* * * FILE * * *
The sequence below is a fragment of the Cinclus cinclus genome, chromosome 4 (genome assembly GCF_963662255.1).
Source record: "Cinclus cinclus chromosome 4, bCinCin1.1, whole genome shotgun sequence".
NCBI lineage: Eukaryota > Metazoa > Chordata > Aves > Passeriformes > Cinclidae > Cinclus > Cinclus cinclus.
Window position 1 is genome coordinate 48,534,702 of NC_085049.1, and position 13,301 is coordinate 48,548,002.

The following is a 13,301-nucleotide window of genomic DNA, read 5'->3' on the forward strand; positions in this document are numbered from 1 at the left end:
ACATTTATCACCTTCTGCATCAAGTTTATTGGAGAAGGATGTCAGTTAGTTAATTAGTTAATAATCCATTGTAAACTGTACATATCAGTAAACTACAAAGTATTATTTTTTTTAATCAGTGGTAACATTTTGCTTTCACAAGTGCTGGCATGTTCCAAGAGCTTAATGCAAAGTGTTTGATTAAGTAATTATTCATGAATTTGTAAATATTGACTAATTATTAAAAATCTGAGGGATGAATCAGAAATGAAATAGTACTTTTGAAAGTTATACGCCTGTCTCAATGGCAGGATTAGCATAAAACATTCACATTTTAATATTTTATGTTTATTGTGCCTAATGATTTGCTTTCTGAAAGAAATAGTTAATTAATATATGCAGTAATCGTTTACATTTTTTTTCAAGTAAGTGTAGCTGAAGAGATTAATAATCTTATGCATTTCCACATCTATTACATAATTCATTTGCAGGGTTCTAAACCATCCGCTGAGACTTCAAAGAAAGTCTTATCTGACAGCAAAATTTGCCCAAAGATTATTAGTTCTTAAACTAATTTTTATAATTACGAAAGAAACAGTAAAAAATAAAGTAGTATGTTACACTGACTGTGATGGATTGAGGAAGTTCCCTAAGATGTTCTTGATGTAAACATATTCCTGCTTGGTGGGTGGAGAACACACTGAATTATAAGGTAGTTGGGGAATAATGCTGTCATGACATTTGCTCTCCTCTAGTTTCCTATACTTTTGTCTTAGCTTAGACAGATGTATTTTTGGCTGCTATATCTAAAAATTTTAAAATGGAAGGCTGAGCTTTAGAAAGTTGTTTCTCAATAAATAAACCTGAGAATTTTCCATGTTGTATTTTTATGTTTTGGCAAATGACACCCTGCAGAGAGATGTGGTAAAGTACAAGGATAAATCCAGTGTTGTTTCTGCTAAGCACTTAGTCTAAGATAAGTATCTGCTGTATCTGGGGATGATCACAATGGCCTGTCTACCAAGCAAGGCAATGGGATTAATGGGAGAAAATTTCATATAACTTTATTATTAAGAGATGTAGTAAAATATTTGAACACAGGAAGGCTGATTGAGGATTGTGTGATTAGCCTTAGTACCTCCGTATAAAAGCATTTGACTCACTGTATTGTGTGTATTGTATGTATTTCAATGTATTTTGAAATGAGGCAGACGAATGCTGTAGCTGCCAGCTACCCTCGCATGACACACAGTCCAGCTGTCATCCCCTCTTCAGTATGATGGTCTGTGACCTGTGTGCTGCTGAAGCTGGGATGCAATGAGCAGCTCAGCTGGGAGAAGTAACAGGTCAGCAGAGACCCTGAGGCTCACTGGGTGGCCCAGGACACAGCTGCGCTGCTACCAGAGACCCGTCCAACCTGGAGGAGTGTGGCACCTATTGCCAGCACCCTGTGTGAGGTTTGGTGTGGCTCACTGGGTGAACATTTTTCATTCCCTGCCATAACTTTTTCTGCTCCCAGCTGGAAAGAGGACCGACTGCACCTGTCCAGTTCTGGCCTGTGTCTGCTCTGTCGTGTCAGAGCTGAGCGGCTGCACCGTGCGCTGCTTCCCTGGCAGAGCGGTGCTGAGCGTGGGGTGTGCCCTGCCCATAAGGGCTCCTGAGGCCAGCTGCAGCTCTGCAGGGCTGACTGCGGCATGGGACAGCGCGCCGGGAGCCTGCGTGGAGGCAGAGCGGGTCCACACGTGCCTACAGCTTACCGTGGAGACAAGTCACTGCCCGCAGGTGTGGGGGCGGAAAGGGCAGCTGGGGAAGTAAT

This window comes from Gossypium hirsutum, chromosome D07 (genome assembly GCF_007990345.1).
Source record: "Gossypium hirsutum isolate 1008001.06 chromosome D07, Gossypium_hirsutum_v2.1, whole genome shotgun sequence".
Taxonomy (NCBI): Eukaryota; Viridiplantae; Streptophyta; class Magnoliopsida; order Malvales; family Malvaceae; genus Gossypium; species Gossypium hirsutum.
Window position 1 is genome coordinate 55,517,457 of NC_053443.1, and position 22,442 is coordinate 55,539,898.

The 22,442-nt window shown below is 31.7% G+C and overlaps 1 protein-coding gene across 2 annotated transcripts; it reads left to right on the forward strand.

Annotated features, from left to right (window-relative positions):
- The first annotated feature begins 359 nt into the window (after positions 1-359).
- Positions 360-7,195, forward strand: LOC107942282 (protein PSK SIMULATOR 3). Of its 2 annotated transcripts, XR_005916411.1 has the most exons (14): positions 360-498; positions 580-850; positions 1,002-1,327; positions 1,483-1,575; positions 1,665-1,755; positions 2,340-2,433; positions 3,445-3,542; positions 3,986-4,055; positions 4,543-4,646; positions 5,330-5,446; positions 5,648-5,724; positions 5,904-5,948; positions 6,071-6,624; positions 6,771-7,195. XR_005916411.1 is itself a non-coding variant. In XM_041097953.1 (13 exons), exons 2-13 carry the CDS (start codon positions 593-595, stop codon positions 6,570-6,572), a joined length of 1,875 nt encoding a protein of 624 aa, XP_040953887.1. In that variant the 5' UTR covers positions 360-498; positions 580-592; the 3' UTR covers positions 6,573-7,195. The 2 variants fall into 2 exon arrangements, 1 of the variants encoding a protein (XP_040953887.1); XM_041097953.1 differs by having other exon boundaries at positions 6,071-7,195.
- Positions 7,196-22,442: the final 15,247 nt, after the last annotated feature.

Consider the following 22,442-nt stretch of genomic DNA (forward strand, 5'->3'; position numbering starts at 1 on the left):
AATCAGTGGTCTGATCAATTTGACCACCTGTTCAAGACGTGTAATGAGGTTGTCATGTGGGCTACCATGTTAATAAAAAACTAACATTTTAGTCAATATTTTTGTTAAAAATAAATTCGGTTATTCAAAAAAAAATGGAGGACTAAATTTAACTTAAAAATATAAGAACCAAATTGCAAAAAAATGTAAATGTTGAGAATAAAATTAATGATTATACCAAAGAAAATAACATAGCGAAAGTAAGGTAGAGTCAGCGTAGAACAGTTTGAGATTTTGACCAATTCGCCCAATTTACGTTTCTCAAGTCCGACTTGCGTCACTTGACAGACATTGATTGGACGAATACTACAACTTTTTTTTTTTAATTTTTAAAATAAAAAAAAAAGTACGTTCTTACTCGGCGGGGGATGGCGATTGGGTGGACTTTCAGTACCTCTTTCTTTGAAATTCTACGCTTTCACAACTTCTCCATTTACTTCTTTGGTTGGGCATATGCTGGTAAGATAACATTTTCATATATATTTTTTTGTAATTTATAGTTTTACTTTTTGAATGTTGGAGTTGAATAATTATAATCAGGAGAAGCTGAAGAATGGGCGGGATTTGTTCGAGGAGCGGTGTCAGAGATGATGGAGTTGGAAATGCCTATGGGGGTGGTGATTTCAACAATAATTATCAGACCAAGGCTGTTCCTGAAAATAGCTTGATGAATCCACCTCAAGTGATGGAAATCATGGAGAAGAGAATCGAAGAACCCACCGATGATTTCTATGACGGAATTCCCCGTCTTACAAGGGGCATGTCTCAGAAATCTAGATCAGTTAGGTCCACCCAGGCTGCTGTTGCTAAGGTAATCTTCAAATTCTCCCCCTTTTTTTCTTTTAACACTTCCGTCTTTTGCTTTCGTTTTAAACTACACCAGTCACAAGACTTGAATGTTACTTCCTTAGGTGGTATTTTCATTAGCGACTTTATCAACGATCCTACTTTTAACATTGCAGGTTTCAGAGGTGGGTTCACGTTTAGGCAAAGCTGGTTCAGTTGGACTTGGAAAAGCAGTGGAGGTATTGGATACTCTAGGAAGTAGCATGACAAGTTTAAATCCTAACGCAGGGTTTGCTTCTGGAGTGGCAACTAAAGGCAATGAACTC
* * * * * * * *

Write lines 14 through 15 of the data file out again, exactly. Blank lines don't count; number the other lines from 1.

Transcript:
- Positions 360-7,195, forward strand: LOC107942282 (protein PSK SIMULATOR 3). Of its 2 annotated transcripts, XR_005916411.1 has the most exons (14): positions 360-498; positions 580-850; positions 1,002-1,327; positions 1,483-1,575; positions 1,665-1,755; positions 2,340-2,433; positions 3,445-3,542; positions 3,986-4,055; positions 4,543-4,646; positions 5,330-5,446; positions 5,648-5,724; positions 5,904-5,948; positions 6,071-6,624; positions 6,771-7,195. XR_005916411.1 is itself a non-coding variant. In XM_041097953.1 (13 exons), exons 2-13 carry the CDS (start codon positions 593-595, stop codon positions 6,570-6,572), a joined length of 1,875 nt encoding a protein of 624 aa, XP_040953887.1. In that variant the 5' UTR covers positions 360-498; positions 580-592; the 3' UTR covers positions 6,573-7,195. The 2 variants fall into 2 exon arrangements, 1 of the variants encoding a protein (XP_040953887.1); XM_041097953.1 differs by having other exon boundaries at positions 6,071-7,195.
- Positions 7,196-22,442: the final 15,247 nt, after the last annotated feature.